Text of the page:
Value

God was dead: to begin with.

God was dead: to begin with. And romance was dead. Chivalry was dead. Poetry, the novel, painting, they were all dead, and art was dead. Theatre and cinema were both dead. Literature was dead. The book was dead. Modernism, postmodernism, realism and surrealism were all dead. Jazz was dead, pop music, disco, rap, classical music, dead. Culture was dead. Decency, society, family values were dead. The past was dead. History was dead. The welfare state was dead. Politics was dead. Democracy was dead. Communism, fascism, neoliberalism, capitalism, all dead, and marxism, dead, feminism, also dead. Political correctness, dead. Racism was dead. Religion was dead. Thought was dead. Hope was dead. Truth and fiction were both dead. The media was dead. The internet was dead. Twitter, instagram, facebook, google, dead. ¶ Love was dead. ¶ Death was dead. ¶ A great many things were dead. Some, though, weren’t, or weren’t dead yet. ¶ Life wasn’t yet dead. Revolution wasn’t dead. Racial equality wasn’t dead. Hatred wasn’t dead. ¶ But the computer? Dead. TV? Dead. Radio? Dead. Mobiles were dead. Batteries were dead. Marriages were dead, sex lives were dead, conversation was dead. Leaves were dead. Flowers were dead, dead in their water. ¶ Imagine being haunted by the ghosts of all these dead things. Imagine being haunted by the ghost of a flower. No, imagine being haunted (if there were such a thing as being haunted, rather than just neurosis or psychosis) by the ghost (if there were such a... -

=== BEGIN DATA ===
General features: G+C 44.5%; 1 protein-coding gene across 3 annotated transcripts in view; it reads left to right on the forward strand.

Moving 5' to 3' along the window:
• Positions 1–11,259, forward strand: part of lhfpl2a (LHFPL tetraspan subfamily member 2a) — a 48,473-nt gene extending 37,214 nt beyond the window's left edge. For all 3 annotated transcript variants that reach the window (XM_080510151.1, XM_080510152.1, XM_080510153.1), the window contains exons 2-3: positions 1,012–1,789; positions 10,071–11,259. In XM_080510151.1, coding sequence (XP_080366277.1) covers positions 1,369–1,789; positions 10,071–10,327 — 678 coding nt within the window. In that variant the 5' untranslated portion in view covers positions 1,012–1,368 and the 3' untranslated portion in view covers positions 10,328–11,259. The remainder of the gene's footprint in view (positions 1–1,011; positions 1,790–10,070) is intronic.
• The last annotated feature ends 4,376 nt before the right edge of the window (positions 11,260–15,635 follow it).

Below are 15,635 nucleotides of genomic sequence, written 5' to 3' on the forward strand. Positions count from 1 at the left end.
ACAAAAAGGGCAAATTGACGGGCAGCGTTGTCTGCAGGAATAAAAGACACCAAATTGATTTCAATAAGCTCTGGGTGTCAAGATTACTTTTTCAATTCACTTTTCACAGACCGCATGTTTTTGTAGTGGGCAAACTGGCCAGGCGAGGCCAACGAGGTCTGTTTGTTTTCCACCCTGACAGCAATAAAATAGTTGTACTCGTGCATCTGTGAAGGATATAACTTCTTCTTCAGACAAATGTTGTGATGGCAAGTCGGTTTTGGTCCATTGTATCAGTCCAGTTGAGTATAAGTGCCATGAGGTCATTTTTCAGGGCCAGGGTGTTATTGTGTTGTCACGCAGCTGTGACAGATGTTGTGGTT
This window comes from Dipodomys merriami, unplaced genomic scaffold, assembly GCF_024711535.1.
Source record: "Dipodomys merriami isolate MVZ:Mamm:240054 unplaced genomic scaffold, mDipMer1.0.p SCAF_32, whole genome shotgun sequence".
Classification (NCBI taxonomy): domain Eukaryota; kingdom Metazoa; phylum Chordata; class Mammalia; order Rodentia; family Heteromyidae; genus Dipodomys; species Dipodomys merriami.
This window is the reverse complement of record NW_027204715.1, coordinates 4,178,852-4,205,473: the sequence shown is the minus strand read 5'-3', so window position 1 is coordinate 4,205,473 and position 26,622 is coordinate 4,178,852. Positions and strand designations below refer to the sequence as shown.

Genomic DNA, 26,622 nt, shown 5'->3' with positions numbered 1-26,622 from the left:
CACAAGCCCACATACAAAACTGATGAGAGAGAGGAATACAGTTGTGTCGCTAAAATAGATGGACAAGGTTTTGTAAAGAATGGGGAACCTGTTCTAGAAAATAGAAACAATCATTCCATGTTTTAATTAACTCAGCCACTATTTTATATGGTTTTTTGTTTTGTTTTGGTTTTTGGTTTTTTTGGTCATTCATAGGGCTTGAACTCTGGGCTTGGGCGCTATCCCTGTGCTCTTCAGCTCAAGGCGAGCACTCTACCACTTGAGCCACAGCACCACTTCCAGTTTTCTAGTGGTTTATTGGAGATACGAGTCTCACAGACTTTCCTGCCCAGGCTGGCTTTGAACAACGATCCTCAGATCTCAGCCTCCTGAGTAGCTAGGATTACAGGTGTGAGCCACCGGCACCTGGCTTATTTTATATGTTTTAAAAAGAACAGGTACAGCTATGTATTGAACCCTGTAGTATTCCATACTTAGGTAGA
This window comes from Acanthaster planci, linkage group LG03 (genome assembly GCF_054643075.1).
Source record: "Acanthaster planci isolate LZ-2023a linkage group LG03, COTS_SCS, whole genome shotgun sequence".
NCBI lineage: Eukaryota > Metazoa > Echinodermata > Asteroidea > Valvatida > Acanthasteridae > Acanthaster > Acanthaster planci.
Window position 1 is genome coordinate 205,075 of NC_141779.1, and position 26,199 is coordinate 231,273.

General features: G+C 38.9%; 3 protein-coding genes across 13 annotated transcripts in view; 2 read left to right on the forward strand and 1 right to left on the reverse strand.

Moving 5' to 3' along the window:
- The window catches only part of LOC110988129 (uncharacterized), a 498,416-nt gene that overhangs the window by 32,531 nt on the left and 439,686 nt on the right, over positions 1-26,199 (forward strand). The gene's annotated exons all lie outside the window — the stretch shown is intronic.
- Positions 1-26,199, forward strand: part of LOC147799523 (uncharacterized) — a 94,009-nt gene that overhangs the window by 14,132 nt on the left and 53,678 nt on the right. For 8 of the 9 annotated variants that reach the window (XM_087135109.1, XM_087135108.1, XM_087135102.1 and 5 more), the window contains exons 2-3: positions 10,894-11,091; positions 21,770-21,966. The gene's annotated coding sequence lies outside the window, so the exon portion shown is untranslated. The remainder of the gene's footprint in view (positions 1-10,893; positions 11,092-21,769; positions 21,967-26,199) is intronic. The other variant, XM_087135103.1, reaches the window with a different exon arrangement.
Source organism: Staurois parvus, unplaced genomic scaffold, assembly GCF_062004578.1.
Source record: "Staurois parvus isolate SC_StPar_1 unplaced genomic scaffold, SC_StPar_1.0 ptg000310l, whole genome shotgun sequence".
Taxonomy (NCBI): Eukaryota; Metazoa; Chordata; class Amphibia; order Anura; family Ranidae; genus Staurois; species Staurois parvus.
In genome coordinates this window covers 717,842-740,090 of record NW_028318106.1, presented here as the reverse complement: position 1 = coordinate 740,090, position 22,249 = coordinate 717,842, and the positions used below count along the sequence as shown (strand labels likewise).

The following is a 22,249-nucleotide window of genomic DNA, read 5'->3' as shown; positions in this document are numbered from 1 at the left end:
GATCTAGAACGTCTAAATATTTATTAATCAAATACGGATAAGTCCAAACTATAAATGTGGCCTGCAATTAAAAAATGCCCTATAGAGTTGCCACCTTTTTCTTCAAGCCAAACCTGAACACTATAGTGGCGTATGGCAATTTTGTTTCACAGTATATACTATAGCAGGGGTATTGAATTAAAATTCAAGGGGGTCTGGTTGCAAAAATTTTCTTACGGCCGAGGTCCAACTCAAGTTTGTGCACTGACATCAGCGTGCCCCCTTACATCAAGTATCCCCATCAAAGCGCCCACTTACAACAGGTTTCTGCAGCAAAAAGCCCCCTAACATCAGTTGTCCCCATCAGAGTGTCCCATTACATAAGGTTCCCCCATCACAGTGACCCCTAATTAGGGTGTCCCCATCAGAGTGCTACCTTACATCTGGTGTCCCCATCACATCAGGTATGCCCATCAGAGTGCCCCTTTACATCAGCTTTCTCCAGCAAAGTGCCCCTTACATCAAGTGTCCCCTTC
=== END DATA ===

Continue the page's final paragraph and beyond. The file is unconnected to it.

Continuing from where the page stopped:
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Privacy

[Revised entry by Judith DeCew on January 18, 2018. Changes to: Main text, Bibliography] The term "privacy" is used frequently in ordinary language as well as in philosophical, political and legal discussions, yet there is no single definition or analysis or meaning of the term. The concept of privacy has... -

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Axiomatic Theories of Truth

[Revised entry by Volker Halbach and Graham E. Leigh on January 18, 2018. Changes to: Main text, Bibliography] An axiomatic theory of truth is a deductive theory of truth as a primitive undefined predicate. Because of the liar and other paradoxes, the axioms and rules have to be chosen carefully... -

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Privacy [Revised entry by Judith DeCew on January 18, 2018. Changes to: Main text, Bibliography] The term "privacy" is used frequently in ordinary language as well as in philosophical, political and legal discussions, yet there is no single definition or analysis or meaning of the term. The concept of privacy has broad historical roots in sociological and anthropological discussions about how extensively it is valued and preserved in various cultures. Moreover, the concept has historical origins... Stanford Encyclopedia of Philosophy -


Axiomatic Theories of Truth [Revised entry by Volker Halbach and Graham E. Leigh on January 18, 2018. Changes to: Main text, Bibliography] An axiomatic theory of truth is a deductive theory of truth as a primitive undefined predicate. Because of the liar and other paradoxes, the axioms and rules have to be chosen carefully in order to avoid inconsistency. Many axiom systems for the truth predicate have been discussed in the literature and their respective properties been analysed. Several... Stanford Encyclopedia of Philosophy -